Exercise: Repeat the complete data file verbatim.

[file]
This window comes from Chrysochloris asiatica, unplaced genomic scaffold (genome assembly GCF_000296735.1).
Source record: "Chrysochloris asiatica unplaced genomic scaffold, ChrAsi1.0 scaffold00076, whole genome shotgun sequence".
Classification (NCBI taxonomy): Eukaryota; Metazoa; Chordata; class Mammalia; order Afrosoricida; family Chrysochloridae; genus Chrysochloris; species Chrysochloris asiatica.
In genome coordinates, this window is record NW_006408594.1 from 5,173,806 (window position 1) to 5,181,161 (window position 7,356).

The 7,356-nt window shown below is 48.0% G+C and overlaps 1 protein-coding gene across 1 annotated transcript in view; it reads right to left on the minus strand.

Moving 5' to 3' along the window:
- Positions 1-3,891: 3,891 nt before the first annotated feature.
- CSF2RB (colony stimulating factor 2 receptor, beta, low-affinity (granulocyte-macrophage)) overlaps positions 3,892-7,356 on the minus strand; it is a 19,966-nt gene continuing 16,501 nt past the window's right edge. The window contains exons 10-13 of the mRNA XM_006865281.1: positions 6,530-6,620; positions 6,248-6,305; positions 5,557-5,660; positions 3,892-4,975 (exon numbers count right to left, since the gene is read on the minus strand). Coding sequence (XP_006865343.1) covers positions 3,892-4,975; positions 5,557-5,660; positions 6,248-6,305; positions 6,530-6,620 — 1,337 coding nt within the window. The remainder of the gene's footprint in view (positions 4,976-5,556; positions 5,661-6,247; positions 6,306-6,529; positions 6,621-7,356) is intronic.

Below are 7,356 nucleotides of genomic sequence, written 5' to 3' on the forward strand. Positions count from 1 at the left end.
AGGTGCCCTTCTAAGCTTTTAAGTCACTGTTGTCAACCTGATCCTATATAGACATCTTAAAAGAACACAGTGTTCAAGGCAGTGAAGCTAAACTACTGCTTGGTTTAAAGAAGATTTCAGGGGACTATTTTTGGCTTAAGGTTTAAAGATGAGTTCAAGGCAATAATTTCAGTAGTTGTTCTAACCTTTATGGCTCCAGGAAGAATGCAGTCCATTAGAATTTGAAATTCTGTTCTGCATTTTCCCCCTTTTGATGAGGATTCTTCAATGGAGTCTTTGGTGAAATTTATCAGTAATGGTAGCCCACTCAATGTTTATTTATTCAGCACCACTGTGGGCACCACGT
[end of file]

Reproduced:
This window comes from Chrysochloris asiatica, unplaced genomic scaffold (genome assembly GCF_000296735.1).
Source record: "Chrysochloris asiatica unplaced genomic scaffold, ChrAsi1.0 scaffold00076, whole genome shotgun sequence".
Classification (NCBI taxonomy): Eukaryota; Metazoa; Chordata; class Mammalia; order Afrosoricida; family Chrysochloridae; genus Chrysochloris; species Chrysochloris asiatica.
In genome coordinates, this window is record NW_006408594.1 from 5,173,806 (window position 1) to 5,181,161 (window position 7,356).

The 7,356-nt window shown below is 48.0% G+C and overlaps 1 protein-coding gene across 1 annotated transcript in view; it reads right to left on the minus strand.

Moving 5' to 3' along the window:
- Positions 1-3,891: 3,891 nt before the first annotated feature.
- CSF2RB (colony stimulating factor 2 receptor, beta, low-affinity (granulocyte-macrophage)) overlaps positions 3,892-7,356 on the minus strand; it is a 19,966-nt gene continuing 16,501 nt past the window's right edge. The window contains exons 10-13 of the mRNA XM_006865281.1: positions 6,530-6,620; positions 6,248-6,305; positions 5,557-5,660; positions 3,892-4,975 (exon numbers count right to left, since the gene is read on the minus strand). Coding sequence (XP_006865343.1) covers positions 3,892-4,975; positions 5,557-5,660; positions 6,248-6,305; positions 6,530-6,620 — 1,337 coding nt within the window. The remainder of the gene's footprint in view (positions 4,976-5,556; positions 5,661-6,247; positions 6,306-6,529; positions 6,621-7,356) is intronic.

Below are 7,356 nucleotides of genomic sequence, written 5' to 3' on the forward strand. Positions count from 1 at the left end.
AGGTGCCCTTCTAAGCTTTTAAGTCACTGTTGTCAACCTGATCCTATATAGACATCTTAAAAGAACACAGTGTTCAAGGCAGTGAAGCTAAACTACTGCTTGGTTTAAAGAAGATTTCAGGGGACTATTTTTGGCTTAAGGTTTAAAGATGAGTTCAAGGCAATAATTTCAGTAGTTGTTCTAACCTTTATGGCTCCAGGAAGAATGCAGTCCATTAGAATTTGAAATTCTGTTCTGCATTTTCCCCCTTTTGATGAGGATTCTTCAATGGAGTCTTTGGTGAAATTTATCAGTAATGGTAGCCCACTCAATGTTTATTTATTCAGCACCACTGTGGGCACCACGT